Caitlin Moran
No Comments

Human Halloween Cones Stop Traffic in England

Decrease Font Size Increase Font Size Text Size Print This Page
Human Traffic Cones

These human traffic cones really know how to celebrate Halloween

Halloween is a time for all kinds of shenanigans—and not just in the United States. Over the Halloween weekend in Kingston, England, the police department was called out to deal with some traffic issues—only to discover that the traffic issues were caused by a group of men dressed as traffic cones.

On Sunday morning, the Kingston police shared a Twitter photo of this “very interesting,” as they called it, Halloween call.

Run into a Human Traffic Cone? Check out these tips for handling driving emergencies

A group of five British men were caught on camera holding up cars as they acted as actual traffic cones might, and blocked the street. “They were just standing in front of the taxi and bus, not letting them get past and taking pictures of themselves,” said witness Dan Theochari to the London Evening Standard. “I didn’t actually see the police I was waiting for a taxi but I saw it and it made me laugh.” Dan is also the wonderful human being we can thank for this terrific picture:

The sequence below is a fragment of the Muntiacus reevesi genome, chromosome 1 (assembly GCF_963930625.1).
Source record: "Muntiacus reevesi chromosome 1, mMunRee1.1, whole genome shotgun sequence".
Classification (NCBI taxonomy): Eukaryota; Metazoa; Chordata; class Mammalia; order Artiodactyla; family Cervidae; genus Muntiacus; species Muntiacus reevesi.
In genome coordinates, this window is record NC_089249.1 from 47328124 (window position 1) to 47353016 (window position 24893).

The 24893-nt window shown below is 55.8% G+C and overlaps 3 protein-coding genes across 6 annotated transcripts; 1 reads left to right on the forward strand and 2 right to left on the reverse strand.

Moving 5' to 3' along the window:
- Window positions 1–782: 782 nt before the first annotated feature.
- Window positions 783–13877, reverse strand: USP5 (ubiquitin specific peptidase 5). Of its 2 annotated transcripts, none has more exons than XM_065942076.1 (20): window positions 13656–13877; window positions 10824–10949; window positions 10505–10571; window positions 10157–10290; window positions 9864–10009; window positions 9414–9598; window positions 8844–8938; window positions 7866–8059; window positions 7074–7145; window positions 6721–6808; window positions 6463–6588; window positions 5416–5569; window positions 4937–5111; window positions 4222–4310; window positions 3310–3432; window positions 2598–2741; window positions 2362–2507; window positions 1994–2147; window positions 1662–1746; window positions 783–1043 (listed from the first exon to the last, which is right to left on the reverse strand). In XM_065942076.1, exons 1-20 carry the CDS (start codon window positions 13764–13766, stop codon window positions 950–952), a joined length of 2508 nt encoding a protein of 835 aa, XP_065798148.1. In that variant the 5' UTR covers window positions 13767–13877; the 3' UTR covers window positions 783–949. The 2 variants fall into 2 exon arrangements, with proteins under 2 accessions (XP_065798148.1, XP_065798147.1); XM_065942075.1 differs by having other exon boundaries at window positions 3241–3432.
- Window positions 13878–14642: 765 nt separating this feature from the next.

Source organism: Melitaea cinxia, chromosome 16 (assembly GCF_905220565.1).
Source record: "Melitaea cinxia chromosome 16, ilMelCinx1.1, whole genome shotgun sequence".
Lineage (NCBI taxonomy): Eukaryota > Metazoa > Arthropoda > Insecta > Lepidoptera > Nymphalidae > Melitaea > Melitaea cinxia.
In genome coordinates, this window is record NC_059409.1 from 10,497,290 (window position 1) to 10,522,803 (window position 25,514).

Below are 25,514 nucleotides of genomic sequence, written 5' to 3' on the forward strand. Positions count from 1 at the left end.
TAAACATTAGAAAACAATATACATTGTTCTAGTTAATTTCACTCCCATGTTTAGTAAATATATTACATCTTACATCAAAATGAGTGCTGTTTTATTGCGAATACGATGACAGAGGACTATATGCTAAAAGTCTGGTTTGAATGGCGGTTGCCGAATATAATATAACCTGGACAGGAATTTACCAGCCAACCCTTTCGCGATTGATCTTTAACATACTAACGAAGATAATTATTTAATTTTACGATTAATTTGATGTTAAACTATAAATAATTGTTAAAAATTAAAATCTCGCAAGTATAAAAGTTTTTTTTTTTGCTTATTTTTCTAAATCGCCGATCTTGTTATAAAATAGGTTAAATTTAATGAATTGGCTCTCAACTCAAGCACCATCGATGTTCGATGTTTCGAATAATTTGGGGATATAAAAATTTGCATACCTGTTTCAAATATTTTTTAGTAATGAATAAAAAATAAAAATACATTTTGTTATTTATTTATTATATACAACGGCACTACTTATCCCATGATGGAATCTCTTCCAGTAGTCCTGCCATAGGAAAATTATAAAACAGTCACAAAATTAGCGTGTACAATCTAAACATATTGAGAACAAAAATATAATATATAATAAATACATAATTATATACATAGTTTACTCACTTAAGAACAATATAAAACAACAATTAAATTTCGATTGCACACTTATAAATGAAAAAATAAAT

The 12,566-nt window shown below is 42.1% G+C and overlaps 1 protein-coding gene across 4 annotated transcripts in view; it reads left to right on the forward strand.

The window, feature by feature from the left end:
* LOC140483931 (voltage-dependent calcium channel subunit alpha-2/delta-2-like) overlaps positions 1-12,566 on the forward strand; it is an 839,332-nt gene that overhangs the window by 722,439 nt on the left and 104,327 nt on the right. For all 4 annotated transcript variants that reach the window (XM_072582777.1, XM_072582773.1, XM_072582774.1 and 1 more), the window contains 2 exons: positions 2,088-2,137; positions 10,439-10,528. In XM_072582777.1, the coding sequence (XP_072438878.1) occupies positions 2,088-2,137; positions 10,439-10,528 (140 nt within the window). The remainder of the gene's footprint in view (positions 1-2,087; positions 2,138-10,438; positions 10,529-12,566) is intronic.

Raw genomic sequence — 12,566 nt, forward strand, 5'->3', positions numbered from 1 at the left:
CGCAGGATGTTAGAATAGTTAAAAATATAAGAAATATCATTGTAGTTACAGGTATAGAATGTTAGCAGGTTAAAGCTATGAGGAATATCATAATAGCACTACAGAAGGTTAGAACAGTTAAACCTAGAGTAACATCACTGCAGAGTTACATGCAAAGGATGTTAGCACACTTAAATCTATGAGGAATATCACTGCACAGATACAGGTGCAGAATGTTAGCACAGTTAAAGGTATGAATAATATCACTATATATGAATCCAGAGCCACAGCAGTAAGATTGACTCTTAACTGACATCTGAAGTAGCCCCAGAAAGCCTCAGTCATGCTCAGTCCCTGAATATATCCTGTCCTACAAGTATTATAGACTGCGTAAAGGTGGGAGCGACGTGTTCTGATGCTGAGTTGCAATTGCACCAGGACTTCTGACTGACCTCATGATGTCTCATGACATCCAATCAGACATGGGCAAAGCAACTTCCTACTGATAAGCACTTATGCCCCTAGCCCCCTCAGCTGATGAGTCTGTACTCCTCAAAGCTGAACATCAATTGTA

Understand the Basics: Learn your car inside and out

Needless to say, the Kingston police were called and everyone—even the traffic cones—went on their merry way after receiving a verbal warning to stay off the road.

Some people just know how to do Halloween right. Make sure you catch a glimpse of the traffic cones in the short video below.

VIDEO: Human Traffic Cones Stop Traffic in Kingston, England

News Source: London Evening Standard

A born-and-raised Jersey girl, Caitlin Moran has somehow found herself settled in Edinburgh, Scotland. When she’s not spending her days trying to remember which side of the road to drive on, Caitlin enjoys getting down and nerdy with English. She continues to combine her love of writing with her love of cars for The News Wheel, while also learning more about the European car market—including the fact that the Seat brand is pronounced “se-at” not “seat” as you might think. See more articles by Caitlin.